A dozen years in the Legislature isn't enough for Rep. Bill Hudson.
The Juneau Republican, who represents the Mendenhall Valley, has filed to run for another two-year term in the state House of Representatives. After a ceremony for his pet bill's passage from legislation to law, he said his current term came with both disappointments and successes.
His boating safety bill was a success. Under the measure, boating safety awareness will be boosted with money made available by a state registration program for boats, he said. The new law will save lives, according to the U.S. Coast Guard.
``The boating safety bill was no doubt my best work,'' Hudson said.
It was among three of the eight bills he sponsored during the 21st Legislature's two years that became law.
Hudson said a bill that didn't go far disappointed him the most. After working on a long-range fiscal plan the Legislature put before voters last year - which was overwhelming rejected - he tried again.
This year, Hudson said his living room served as an organizational center for a bipartisan group of lawmakers who wanted to keep pushing for a way to close the gap between state spending and state revenues.
That effort resulted in a bill that would use some earnings from the Alaska Permanent Fund to help pay for government - about $373 million in 2001, according to Hudson. The plan also came with unidentified taxes. Neither the plan nor the bill went far.
Though the House Finance Committee spent an evening listening to the plan, it died.
``It essentially came to a screeching halt,'' Hudson said. ``But we can't rest. We have to continue to educate the public. We can do this and actually enhance the value of the permanent fund dividend over the long haul.''
If re-elected, he said, he'll try again.
Hudson said he considers his work to lower the age for assured health care coverage of prostate cancer screening, and a moratorium on the hair crab and scallop fisheries, also at the top of his list of accomplishments.
Higher on that list was the Legislature's approval of state employee contracts, supported by all three Juneau lawmakers.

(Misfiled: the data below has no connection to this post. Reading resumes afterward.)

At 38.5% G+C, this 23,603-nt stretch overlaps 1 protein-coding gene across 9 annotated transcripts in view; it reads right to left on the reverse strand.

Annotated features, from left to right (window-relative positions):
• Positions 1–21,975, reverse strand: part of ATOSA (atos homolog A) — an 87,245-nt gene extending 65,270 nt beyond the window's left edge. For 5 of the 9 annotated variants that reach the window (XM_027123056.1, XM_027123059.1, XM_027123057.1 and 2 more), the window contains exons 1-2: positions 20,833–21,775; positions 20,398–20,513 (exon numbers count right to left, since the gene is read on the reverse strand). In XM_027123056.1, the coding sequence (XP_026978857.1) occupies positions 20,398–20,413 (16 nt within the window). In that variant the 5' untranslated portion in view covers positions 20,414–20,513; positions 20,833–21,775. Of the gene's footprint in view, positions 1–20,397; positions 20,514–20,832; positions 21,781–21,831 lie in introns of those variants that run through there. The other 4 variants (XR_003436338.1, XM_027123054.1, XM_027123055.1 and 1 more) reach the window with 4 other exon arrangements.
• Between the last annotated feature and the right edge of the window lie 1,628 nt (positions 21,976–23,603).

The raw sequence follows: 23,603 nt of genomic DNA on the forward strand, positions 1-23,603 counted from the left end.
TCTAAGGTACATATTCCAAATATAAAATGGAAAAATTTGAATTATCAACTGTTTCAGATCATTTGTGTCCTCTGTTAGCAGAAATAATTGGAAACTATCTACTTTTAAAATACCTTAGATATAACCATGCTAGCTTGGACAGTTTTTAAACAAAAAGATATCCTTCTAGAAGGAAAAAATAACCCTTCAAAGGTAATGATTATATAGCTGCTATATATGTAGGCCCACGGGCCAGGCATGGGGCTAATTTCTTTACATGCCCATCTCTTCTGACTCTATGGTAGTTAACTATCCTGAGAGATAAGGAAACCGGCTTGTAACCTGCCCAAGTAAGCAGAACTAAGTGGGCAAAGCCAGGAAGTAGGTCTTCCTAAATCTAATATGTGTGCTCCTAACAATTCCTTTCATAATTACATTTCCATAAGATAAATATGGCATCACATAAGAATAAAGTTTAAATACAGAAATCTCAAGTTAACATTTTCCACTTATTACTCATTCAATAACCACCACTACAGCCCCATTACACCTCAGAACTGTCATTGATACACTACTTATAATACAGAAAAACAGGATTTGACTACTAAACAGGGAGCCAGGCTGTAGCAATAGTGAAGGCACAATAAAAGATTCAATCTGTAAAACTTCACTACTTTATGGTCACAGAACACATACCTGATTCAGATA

The end of the five-year, $250 million budget-cutting plan promoted by GOP lawmakers drew a loud sigh of relief from Democrats. Hudson said he's also pleased the plan has run its course.
``I was not here (in the Legislature) when that was set in stone by the GOP,'' he said, referring to a two-year break in his legislative service. ``I'm very happy to see that done with. We've got to stop cutting pennies and work on a long-range financial plan.''
Hudson said he tried to get money for a planned second Juneau high school into a $300 million bond package passed by the Legislature this year, but couldn't pull it off.
He said part of the problem was the state of Juneau's legislative delegation. He is in the House's GOP-led majority. Rep. Beth Kerttula is in the Democratic minority, but that House minority is big enough to have some leverage.
Working as one of five in the minority in the Senate, Hudson said, Juneau's Sen. Kim Elton, a Democrat, has little pull.
``You have to be a player one way or the other,'' Hudson said. ``He (Elton) just didn't have the power to sway things for Juneau's betterment.''
Elton noted that in the Senate, the bond package included money to start building new classrooms at the University of Alaska Southeast, though money for Juneau harbors, which would have required a city match, were lost.
The House version of the bond bill had 25 percent more money than the Senate's, which sent $12.3 million to Juneau projects.
Hudson said he's been assured Juneau's desire for a new high school in the Mendenhall Valley won't be forgotten next year.
``We're coming down the pike,'' he said.
John Clough, a Democrat who ran against Hudson two years ago, said he was ``pleased'' to see Hudson take a stand on finding a solution to the state's fiscal problems, but was ``disappointed'' by how Juneau fared in the public works department.
One point Hudson used during his last campaign was the importance of having a member of the GOP majority in the Capitol. When compared on a dollar-per-voter basis, Juneau got far less public works money than other election districts in the state. Clough said that shows majority membership isn't all it's cracked up to be.
``I'm not saying that it's his fault personally or not,'' Clough said.
He said it's not Hudson, but the majority that doesn't appear concerned with Juneau's needs.
Marc Wheeler, with the Southeast Alaska Conservation Council, went a step farther. He said Hudson was ``beholden'' to the GOP majority caucus. He noted a floor vote on an amendment to one of this year's budget bills during which Hudson voted against partial funding for the fast ferry planned to link Juneau and Sitka.
Hudson said he had to vote that way. As a member of the majority, he was obliged, he said, to vote with the caucus.
``I had to vote for the budget,'' he said.
This is the first of three reports on Juneau's legislative delegation scheduled to run in the Empire this week.